Finally, I also need to address some shortcomings of the book’s editorial supervision and copyediting. A few of the essays in volume 1 will be more difficult to follow for readers less familiar with ukiyo-e because they extensively discuss or make frequent references to prints not illustrated and they often do not provide citations to accessible published images of them, a problem that no doubt derives from budget constraints on the number of reproducible illustrations. Also, when reading volume 1 from beginning to end, some of the essays seem out of sequence. Kornicki’s important essay on the publishing industry might have been better placed at the beginning of the book, following the historical sections, to provide a framework for understanding the context for the history of ukiyo-e print production which would then follow. The focused essay on ukiyo-e book illustration by Yu-Ying Brown would have been more understandable with Kornicki’s essay preceding it. Also, the short essay on meisho-e should follow Tinio’s essay on “Diversification and Further Popularization of the Full-colour Woodblock Print” rather than precede it, because the concept of landscape prints is not fully introduced prior to this point. Finally, the essay on Yokohama-e (prints of Yokohama) seems out of place in the section on the Meiji period because, although they portray foreigners as do other, later Meiji era prints, their main production period came before the Meiji Restoration of 1868. It would have been useful to place this essay and the one on Nagasaki-e (prints of Nagasaki) adjacent to each other rather than have them separated by several sections.
While the extensive bibliography for volume 1 contains numerous important references, it could have been more usable if some of the longer sections were sub-divided. Gathering information on important artists under a heading according to their names would have helped mitigate the lack of bibliographic citations for artist entries in the reference section for volume 2, for which the editors ask readers to refer to the bibliography in volume 1. Also, the index for volume 1 contains, at its beginning, a disclaimer that the book’s general editor, Amy Reigle Newland, did not provide input for it. This may account for its problems. Many useful terms and names (especially of artists not affiliated with ukiyo-e) used by various authors throughout the text are not indexed. In instances when they are, page citations are sometimes wrong or important pages are absent. For example, under the index heading for Kanō, one significant discussion of Kanō painting (241–42) has been inadvertently omitted. In another instance, following page citations for references to Watanabe Shōzaburō, one is led mistakenly to a page about an artist named Watanabe Seitei (257), who has no relation to the publisher, while the page reference to Watanabe Shōzaburō’s first appearance in the text, which is the only place where his birth and death dates are listed (280), is not cited. Lastly, in an effort to limit the size of the index, unrelated terms are sometimes lumped together under a single heading, as in the entry for the word “Tosa.” There, page references cite the Tosa daimyo clan, Tosa province (a place-name), and the Tosa school of painting. Finally I need to point out two instances of poor copyediting. In one, a print is extensively discussed in the text but the illustration (ill. 90) is actually of another from the same series, not the one described. In another case, an illustration caption (ill. 157) describes a print different from the one illustrated (which is dated to 1853). Also, the actual print could have been noted in another essay where it is described more vividly than in the essay in which it appears; readers of that other essay are directed in an endnote to a Japanese source (321, note 7).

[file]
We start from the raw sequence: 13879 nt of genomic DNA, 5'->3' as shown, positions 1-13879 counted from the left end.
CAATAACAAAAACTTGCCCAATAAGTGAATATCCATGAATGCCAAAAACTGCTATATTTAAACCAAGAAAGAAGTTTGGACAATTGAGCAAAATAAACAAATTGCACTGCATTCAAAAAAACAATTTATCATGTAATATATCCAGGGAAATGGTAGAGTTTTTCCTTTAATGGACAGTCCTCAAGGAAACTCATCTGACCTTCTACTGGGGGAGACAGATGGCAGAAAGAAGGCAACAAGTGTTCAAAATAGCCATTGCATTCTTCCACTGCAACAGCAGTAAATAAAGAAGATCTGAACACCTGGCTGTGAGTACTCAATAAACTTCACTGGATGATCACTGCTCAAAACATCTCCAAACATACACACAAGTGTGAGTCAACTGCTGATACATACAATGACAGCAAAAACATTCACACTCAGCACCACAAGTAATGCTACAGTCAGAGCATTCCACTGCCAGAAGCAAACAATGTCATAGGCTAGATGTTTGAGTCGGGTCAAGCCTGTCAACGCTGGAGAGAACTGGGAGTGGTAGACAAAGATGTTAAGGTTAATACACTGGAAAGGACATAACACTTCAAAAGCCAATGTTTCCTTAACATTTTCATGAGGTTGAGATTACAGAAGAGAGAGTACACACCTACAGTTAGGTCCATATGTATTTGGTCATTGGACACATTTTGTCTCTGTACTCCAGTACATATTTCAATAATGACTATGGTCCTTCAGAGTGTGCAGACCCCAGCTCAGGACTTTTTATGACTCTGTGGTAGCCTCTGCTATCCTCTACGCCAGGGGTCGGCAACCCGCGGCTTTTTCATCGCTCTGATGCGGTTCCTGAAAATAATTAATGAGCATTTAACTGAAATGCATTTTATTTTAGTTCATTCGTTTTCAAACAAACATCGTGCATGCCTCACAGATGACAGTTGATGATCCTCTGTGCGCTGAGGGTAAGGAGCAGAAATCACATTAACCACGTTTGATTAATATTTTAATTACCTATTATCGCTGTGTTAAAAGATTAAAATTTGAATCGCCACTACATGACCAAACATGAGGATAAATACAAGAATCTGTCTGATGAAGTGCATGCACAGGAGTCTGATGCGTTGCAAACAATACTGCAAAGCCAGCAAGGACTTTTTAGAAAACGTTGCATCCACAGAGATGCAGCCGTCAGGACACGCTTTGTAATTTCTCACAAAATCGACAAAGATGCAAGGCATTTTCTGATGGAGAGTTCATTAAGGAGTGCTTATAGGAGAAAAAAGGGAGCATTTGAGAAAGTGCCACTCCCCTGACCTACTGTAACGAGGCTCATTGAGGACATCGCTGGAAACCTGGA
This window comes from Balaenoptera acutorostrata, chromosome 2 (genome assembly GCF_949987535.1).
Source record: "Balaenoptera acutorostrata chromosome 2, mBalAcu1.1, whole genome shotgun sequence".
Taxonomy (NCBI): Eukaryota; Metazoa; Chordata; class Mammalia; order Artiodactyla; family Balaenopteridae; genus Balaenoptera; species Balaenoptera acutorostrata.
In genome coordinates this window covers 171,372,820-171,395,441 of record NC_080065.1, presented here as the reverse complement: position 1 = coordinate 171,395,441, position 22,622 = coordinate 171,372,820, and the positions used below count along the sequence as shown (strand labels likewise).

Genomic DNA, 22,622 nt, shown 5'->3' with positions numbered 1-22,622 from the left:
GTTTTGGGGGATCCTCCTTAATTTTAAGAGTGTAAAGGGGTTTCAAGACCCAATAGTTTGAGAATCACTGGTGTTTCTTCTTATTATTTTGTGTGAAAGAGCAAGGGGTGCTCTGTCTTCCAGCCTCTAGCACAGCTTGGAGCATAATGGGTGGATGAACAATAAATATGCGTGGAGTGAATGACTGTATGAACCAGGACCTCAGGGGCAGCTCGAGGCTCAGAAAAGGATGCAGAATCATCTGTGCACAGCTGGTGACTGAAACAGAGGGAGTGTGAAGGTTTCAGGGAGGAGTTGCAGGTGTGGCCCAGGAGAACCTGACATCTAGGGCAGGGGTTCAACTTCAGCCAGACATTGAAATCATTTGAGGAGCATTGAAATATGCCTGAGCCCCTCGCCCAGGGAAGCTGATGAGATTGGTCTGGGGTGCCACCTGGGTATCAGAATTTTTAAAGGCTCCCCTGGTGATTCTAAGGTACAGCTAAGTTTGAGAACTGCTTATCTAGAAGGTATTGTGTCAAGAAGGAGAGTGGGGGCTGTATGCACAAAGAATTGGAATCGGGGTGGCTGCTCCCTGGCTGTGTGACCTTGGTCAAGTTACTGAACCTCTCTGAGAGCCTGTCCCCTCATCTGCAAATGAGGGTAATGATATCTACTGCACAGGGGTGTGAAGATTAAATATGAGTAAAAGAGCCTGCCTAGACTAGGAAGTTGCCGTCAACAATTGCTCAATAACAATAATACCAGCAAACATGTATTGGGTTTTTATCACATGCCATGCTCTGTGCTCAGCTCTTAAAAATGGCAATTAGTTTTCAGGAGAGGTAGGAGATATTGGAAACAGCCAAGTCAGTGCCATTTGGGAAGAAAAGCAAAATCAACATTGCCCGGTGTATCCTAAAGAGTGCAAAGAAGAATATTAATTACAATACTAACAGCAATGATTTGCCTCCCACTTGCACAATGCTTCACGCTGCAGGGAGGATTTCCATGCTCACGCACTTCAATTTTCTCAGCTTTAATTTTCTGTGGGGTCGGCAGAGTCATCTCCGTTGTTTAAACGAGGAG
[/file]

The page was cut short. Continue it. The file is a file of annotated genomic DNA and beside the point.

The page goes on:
In closing, although the Hotei encyclopedia is a major accomplishment, it is not without problems; nonetheless, these are minor compared to the wealth of information and interesting ideas presented in its pages.
Patricia J. Graham